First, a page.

EEE Public Safety Information

Downloadable public safety information

What is Eastern Equine Encephalitis?
Eastern equine encephalitis (EEE) is a rare but serious disease caused by a virus.

How is the EEE virus spread?
The virus that causes EEE is spread through the bite of an infected mosquito. In Massachusetts, the virus is most often identified in mosquitoes found in and around freshwater, hardwood swamps. More information about different types of mosquitoes that can spread the virus can be found on the MDPH website at www.mass.gov/dph/mosquito.
EEE virus particularly infects birds, often with no evidence of illness in the bird. Mosquitoes become infected when they bite infected birds. Although humans and several other types of mammals, particularly horses and llamas, can become infected, they do not spread disease.

How common is EEE in Massachusetts?
EEE is a very rare disease. Since the virus was first identified in Massachusetts in 1938, fewer than 100 cases have occurred. Over 60% of those cases have been from Plymouth and Norfolk counties.
Outbreaks of EEE usually occur in Massachusetts every 10-20 years. These outbreaks will typically last two to three years. The most recent outbreak of EEE in Massachusetts began in 2010 and included nine cases with four fatalities through 2012.

What are the symptoms of EEE?
The first symptoms of EEE are fever (often 103º to 106ºF), stiff neck, headache, and lack of energy. These symptoms show up three to ten days after a bite from an infected mosquito. Inflammation and swelling of the brain, called encephalitis, is the most dangerous and frequent serious complication. The disease gets worse quickly and some patients may go into a coma within a week.

More information is in the Downloadable fact sheet below.

Downloadable Information

EEE Factsheet

Preventing Mosquito Bites

Why is it important to prevent mosquito bites?
Mosquitoes can spread diseases that make you sick.
In Massachusetts, mosquitoes can give you eastern equine encephalitis (EEE) virus and West Nile virus (WNV).
Eastern equine encephalitis is a rare but serious disease. Symptoms include high fever, stiff neck, headache, and lack of energy.
Swelling of the brain, called encephalitis, is the most dangerous complication, and can cause coma and death. Most cases in
Massachusetts occur in the southeastern part of the state.

West Nile virus infections are more common than EEE, but most
do not cause any symptoms. Mild WNV infections can cause
fever, headache and body aches, often with a skin rash and swollen
lymph glands. A small number of people (less than 1 out of 100)
who get infected with West Nile virus develop more serious illness;
this is more common in people over the age of 50. Symptoms
of serious illness include headache, high fever, stiff neck, confusion,
muscle weakness, tremors (shaking), convulsions, coma, paralysis,
swelling of the brain, and sometimes death.

See your doctor if you develop these symptoms.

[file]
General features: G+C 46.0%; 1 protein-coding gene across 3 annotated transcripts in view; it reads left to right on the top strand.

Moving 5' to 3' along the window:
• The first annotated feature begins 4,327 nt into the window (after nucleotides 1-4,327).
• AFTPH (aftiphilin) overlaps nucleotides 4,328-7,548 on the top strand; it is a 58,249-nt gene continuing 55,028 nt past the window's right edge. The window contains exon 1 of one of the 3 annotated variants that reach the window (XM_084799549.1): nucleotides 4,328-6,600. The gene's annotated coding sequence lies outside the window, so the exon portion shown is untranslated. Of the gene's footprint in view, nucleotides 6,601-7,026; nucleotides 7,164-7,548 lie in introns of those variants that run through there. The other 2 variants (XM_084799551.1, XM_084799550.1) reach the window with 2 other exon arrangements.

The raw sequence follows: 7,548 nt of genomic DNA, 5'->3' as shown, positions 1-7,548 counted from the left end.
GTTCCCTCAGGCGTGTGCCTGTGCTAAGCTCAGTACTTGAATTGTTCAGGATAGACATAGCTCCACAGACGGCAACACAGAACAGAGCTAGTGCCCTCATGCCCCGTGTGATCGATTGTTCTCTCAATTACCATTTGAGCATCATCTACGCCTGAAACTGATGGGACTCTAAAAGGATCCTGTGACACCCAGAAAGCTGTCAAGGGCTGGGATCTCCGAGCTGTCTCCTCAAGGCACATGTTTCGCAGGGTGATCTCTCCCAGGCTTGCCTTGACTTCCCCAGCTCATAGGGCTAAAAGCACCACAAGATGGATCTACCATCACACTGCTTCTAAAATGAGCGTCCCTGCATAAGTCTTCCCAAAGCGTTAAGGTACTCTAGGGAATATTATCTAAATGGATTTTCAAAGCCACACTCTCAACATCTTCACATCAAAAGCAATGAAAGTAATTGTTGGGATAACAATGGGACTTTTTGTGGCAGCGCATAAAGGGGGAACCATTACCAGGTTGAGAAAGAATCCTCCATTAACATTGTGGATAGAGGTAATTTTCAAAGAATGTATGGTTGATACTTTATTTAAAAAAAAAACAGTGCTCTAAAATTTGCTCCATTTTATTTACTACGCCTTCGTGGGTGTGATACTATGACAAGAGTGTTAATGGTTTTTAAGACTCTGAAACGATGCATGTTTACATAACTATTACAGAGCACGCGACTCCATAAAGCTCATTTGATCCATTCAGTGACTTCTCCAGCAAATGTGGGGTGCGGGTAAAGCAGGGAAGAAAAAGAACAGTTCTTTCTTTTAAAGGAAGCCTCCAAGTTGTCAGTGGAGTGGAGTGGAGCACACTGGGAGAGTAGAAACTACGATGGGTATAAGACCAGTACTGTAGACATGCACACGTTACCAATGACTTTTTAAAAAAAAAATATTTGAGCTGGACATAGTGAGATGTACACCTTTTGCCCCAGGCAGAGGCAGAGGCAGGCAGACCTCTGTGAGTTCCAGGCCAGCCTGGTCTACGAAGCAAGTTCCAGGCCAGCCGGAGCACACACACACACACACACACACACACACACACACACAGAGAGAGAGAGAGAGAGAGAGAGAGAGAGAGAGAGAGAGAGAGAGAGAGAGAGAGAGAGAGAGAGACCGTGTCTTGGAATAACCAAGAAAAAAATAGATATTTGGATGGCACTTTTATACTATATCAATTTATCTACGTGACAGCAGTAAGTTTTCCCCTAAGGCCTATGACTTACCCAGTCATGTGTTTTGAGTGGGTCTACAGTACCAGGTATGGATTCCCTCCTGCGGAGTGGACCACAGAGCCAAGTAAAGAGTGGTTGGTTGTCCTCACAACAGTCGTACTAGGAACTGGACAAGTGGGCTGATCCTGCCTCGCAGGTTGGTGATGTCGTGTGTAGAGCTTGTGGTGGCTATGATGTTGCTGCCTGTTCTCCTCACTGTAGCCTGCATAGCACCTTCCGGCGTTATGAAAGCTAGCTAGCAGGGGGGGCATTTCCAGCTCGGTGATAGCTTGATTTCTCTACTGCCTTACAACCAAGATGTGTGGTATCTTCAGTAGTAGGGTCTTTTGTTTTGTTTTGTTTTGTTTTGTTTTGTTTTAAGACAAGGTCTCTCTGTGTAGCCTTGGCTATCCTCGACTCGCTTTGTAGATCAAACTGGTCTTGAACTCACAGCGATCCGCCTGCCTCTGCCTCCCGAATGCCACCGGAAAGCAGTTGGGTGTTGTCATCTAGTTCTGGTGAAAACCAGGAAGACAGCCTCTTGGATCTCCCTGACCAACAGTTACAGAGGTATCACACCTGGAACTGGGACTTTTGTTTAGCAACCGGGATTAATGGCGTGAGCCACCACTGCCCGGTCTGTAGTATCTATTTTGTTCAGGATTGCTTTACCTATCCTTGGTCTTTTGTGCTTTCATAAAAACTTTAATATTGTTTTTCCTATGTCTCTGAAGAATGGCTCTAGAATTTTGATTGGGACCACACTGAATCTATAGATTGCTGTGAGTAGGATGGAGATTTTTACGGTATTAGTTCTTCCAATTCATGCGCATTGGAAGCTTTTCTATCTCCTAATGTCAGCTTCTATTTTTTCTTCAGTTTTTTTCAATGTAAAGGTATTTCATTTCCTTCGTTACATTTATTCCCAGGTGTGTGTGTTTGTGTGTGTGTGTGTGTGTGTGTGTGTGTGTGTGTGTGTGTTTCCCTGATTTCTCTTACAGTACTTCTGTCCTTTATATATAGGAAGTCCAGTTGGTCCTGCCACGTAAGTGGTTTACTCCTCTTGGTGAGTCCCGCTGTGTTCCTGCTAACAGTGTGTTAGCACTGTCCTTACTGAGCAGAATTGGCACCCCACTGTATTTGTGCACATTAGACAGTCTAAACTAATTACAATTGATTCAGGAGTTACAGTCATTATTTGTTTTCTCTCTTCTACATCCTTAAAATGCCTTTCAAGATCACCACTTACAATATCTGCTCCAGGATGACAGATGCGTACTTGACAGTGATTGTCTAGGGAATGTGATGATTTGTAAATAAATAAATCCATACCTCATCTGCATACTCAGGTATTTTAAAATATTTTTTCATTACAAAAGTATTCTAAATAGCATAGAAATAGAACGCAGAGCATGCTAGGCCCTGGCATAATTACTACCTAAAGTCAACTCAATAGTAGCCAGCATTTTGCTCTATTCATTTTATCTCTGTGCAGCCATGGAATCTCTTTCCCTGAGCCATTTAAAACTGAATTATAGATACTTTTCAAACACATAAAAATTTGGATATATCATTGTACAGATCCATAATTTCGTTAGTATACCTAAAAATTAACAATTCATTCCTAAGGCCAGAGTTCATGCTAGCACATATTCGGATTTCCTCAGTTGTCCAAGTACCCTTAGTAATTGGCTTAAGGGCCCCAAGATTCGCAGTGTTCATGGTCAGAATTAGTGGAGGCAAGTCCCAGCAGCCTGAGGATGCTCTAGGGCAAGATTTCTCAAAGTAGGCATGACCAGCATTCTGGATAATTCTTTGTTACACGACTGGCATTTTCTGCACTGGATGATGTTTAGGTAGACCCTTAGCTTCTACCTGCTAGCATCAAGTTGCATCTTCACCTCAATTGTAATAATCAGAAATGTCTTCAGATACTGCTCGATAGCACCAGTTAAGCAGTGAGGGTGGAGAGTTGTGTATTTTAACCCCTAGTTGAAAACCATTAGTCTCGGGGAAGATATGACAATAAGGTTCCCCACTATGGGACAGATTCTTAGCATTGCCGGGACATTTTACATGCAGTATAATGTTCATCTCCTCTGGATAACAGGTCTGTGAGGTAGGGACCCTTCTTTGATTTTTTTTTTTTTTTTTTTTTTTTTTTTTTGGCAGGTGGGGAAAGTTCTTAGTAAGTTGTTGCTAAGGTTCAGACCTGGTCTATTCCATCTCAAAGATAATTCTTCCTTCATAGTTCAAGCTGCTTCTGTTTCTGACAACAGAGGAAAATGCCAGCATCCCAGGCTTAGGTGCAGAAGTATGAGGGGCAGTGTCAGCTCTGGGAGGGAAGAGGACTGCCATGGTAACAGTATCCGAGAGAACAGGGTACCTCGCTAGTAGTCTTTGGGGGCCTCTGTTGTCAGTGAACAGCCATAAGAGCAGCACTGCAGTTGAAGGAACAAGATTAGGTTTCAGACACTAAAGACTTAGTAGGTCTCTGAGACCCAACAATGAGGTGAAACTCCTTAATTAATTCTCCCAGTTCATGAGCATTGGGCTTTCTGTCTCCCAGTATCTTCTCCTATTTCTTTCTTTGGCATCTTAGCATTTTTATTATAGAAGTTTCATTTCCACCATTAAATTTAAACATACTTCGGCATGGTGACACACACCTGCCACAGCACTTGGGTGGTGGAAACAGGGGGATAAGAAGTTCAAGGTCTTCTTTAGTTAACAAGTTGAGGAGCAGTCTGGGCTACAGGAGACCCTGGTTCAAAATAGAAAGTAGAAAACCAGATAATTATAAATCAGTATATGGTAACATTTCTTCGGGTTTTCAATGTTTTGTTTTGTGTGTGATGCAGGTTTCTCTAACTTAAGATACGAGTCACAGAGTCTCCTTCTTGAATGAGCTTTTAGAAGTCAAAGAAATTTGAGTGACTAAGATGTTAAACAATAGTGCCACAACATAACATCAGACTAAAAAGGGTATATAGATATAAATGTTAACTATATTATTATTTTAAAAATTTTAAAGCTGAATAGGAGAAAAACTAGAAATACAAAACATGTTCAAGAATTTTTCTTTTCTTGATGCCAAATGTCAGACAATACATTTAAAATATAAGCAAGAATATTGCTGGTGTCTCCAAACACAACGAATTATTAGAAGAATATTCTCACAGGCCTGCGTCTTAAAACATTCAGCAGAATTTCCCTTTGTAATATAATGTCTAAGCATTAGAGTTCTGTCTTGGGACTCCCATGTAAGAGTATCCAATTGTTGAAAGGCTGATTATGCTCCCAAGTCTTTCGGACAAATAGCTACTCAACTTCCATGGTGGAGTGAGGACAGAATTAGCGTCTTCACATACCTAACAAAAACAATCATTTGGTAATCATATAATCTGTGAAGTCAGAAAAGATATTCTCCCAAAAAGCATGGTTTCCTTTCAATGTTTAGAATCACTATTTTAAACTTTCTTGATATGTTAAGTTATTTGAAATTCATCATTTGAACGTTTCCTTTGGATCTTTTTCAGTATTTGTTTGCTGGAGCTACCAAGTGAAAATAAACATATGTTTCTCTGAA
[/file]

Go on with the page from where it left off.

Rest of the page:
Only a small number of mosquitoes are infected at any given time, so being bitten by
a mosquito does not mean you will get sick.  However, the best way to avoid both of these
illnesses is to prevent  mosquito bites.

What is the best way to prevent mosquito bites?

  • Use mosquito repellent any time you are outdoors. Even being out a short time can be long enough to get a mosquito bite. Make sure to follow directions on the label.
  • Be aware of mosquitoes around you. If mosquitoes are biting you, reapply repellent, or think about going inside.
  • Be aware of peak mosquito hours. The hours from dusk to dawn are peak biting times for many species of mosquitoes.
  • Take extra care to use repellent and protective clothing during evening and early morning — or consider avoiding outdoor activities during these times.
  • Use mosquito netting on baby carriages or playpens when your baby is outdoors.
    When weather permits, wear long-sleeves, long pants and socks when outdoors.
  • Make sure screens are repaired and are tightly attached to doors and windows.
  • Remove standing water from places like ditches, gutters, old tires, wheel barrows, and wading pools. Mosquitoes can begin to grow in any puddle or standing water that lasts for more than four days, so don’t let water collect around your home.
  • Avoid camping overnight near freshwater swamps to reduce your risk of exposure to mosquitoes that carry the EEE virus. If you do go camping, use a tent with mosquito netting and use appropriate repellents.

3 Responses

  1. I don’t understand why the town of Northbridge does not spray for mosquitoes. Really wish they would start doing it like they did years ago. I live on top of North Main and the mosquitos are horrible up here. We spray our grandkids and they still get bitten like crazy and yes it has DEET.

    1. You can also go to Central Mass Mosiquito Control Project (https://www.cmmcp.org/) and click on the Service Request link on the right to have your home area spayed.
      May take a few days. When I did mine they drove a small truck in my driveway and sprayed my backyard.

  2. After I saw this I read that there will be aerial spraying done in Worcester and Middlesex counties which Northbridge is listed. Appreciate the info you gave me. Thanks and have a great day

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